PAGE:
My guess is that this will be a relative non-factor in the election contest. The next two days of the news cycle, barring an exceptionally interesting breaking story, will be devoted to speculating about the results of tomorrow’s Florida primary and then we’re likely to have a day or two of analysis of what the Florida results mean, followed by a frenzy over Super Tuesday. It’s unlikely that the Hinckley story will get much coverage amongst all that.

Photo credit: AP/NYT

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About James Joyner
James Joyner is the publisher of Outside the Beltway, an associate professor of security studies at the Marine Corps Command and Staff College, and a nonresident senior fellow at the Atlantic Council. He's a former Army officer and Desert Storm vet. He has a PhD in political science from The University of Alabama. Views expressed here are his own. Follow James on Twitter.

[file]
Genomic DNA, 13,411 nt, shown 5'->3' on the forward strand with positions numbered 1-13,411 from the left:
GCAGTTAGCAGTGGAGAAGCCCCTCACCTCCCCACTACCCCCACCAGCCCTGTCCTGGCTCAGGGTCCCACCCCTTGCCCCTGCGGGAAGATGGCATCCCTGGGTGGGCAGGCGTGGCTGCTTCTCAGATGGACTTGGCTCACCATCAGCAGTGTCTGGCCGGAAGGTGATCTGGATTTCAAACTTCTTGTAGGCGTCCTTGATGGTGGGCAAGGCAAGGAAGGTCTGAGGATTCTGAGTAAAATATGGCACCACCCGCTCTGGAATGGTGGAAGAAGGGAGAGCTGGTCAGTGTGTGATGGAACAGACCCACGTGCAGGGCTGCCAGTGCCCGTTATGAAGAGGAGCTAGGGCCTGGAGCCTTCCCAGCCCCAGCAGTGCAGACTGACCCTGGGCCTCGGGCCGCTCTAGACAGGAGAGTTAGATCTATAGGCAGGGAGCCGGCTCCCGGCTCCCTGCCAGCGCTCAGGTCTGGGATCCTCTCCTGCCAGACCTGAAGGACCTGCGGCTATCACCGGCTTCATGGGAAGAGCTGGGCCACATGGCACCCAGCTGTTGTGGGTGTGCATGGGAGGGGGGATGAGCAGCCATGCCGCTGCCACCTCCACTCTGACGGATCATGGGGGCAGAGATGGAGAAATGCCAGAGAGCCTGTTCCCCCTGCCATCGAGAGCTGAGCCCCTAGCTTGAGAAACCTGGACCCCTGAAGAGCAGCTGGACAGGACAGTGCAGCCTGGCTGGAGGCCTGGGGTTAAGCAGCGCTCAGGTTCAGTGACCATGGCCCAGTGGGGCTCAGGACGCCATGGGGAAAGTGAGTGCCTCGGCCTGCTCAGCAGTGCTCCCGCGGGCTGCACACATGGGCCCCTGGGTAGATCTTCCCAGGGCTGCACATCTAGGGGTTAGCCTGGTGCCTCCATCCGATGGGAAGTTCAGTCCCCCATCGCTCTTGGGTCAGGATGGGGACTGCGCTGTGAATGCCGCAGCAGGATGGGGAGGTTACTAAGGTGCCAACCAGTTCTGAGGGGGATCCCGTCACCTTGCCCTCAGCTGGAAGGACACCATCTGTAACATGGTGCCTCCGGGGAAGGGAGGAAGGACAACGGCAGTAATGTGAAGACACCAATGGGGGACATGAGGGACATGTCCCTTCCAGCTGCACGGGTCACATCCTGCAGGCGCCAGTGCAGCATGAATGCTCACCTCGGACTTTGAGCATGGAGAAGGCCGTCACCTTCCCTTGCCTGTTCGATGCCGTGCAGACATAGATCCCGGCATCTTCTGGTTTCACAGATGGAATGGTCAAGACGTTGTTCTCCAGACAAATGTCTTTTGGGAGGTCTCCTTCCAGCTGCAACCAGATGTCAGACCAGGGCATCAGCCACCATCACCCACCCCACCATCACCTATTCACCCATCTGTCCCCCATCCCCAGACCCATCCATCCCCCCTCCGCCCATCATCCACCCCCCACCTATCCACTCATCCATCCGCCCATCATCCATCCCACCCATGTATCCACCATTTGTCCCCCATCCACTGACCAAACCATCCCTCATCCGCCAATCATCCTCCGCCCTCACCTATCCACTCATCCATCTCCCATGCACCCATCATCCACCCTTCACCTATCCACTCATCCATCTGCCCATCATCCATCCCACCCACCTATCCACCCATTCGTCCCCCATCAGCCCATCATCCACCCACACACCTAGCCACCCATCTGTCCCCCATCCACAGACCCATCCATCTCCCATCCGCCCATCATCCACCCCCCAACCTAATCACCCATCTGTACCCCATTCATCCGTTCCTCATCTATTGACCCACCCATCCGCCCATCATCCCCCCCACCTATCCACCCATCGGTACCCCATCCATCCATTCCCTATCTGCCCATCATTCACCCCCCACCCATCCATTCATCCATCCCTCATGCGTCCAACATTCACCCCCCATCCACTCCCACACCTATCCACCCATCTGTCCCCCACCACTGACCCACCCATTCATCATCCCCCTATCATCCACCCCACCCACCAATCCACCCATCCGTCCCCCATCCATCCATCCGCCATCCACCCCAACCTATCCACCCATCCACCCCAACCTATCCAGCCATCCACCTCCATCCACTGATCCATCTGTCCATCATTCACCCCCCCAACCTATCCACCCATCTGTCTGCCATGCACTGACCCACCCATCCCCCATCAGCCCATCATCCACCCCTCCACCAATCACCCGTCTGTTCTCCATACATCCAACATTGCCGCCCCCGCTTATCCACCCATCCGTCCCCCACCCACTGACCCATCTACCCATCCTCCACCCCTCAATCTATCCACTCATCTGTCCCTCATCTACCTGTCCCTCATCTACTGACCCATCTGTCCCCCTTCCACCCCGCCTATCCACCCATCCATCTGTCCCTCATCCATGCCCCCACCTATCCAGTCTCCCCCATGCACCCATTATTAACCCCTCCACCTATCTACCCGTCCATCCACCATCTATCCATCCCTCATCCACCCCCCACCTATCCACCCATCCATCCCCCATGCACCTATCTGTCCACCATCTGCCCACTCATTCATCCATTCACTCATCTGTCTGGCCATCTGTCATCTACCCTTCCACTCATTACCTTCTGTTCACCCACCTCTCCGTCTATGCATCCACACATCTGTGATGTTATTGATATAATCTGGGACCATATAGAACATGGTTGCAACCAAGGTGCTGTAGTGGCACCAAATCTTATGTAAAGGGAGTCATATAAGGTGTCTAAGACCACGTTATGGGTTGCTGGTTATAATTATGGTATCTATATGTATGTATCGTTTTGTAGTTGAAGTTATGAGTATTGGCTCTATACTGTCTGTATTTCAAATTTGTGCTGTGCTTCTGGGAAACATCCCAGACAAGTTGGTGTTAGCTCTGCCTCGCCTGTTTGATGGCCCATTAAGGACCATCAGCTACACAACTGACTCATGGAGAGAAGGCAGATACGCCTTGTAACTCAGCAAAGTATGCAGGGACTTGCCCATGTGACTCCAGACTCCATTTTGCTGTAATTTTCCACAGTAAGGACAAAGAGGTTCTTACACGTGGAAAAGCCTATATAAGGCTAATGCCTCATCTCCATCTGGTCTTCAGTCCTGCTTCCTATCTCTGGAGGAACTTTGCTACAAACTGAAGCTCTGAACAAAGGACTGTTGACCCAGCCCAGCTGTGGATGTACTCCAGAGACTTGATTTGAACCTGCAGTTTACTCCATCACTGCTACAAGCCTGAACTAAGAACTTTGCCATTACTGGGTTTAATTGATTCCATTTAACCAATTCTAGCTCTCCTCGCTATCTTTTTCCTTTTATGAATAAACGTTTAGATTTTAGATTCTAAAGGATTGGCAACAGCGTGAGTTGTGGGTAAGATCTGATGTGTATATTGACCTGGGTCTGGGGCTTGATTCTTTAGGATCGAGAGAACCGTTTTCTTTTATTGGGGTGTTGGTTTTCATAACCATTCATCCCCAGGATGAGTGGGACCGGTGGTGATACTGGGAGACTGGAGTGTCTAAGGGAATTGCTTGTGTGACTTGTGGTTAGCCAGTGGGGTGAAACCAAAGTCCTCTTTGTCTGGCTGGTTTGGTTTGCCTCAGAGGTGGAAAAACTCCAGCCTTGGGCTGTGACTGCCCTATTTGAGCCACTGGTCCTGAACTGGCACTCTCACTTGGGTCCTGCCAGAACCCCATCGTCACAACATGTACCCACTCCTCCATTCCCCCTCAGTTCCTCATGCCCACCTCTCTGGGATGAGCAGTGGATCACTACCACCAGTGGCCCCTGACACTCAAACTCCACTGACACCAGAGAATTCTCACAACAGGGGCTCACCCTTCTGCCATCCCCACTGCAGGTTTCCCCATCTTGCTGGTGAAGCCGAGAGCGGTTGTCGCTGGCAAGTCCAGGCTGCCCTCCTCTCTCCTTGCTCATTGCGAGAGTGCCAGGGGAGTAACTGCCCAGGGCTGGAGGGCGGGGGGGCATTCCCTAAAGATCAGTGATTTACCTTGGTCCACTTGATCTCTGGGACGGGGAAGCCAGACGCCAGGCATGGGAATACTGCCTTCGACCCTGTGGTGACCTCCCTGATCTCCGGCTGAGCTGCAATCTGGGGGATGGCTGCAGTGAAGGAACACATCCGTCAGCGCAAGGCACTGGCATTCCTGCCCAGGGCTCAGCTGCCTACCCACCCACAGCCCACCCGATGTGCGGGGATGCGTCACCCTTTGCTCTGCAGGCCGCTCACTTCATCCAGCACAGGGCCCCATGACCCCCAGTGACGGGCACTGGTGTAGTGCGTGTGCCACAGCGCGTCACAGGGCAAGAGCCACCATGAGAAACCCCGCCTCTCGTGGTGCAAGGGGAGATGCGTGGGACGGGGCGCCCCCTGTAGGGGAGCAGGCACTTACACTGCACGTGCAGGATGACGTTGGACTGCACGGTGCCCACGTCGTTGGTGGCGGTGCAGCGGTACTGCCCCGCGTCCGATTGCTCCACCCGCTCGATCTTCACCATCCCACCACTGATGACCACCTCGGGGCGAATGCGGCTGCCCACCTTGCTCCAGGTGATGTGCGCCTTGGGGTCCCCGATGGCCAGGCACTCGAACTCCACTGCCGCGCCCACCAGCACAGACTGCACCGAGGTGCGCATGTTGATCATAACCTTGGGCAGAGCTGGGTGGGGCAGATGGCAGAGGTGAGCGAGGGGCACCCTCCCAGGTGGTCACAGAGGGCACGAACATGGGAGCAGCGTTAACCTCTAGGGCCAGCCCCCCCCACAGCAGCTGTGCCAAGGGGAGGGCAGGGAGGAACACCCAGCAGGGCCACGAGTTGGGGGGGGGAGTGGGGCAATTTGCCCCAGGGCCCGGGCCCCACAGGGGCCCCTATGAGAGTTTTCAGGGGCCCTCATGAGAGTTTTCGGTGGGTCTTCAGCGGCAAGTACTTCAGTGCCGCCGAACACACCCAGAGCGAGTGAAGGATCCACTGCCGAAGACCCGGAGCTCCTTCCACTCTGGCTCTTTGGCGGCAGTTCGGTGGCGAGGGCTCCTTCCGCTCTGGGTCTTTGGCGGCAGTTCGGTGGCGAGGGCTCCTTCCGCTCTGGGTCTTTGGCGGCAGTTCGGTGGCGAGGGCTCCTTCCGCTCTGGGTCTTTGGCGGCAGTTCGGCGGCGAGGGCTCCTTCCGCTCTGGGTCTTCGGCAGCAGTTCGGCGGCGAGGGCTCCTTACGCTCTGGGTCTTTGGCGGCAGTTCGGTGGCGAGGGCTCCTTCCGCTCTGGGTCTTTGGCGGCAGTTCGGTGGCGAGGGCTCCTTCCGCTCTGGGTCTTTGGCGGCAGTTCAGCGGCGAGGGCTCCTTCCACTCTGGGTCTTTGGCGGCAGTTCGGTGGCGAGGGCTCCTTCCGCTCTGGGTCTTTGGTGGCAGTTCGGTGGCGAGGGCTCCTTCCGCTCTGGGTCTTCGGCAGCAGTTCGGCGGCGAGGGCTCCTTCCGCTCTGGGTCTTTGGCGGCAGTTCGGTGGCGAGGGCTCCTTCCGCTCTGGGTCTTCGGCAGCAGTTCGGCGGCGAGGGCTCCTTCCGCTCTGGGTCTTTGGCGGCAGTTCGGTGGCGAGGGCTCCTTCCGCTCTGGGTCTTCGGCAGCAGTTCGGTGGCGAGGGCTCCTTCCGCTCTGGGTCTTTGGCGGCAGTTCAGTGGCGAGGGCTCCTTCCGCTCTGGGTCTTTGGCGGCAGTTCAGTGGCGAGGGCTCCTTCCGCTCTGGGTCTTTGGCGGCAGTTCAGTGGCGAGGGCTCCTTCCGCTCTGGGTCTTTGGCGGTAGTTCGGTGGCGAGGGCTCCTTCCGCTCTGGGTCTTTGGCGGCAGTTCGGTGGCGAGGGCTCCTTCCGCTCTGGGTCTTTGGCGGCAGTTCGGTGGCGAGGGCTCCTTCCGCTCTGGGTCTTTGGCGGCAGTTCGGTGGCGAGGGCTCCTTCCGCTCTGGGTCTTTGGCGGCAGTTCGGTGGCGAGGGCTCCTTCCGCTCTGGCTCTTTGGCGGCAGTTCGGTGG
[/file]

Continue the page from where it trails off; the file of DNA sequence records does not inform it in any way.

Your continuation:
Comments

  1. Triumph says:

    It would be highly unusual, though, to reach that status at the age of 35, as Monson did, or to be elected to the papacy in one’s 80s.

    Well, the current pope was 78 when elected, as was Clement XII. Clement X was elected at 79. I think Leo XIII was the oldest pope–he died when he was 93. The geezer held the post for 25 years.

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  2. FireWolf says:

    My guess is that this will be a relative non-factor in the election contest.

    As it should be a non-factor. As Mitt himself declared he is a man of faith, his faith doesn’t run him (paraphrasing of course).

    On a side note, President Hinckley was a good man. Despite what you believe of the Mormon faith, here was someone who was very approachable, and I never heard him utter a curse word. He had one woman in his life for 60+ years, and when she dies a few short years ago, he carried on with his work despite a wide gap missing from his life.

    Speaking of Romney however, did you read Ed Morrissey’s endorsement of him? The reactions from his readership was interesting as well.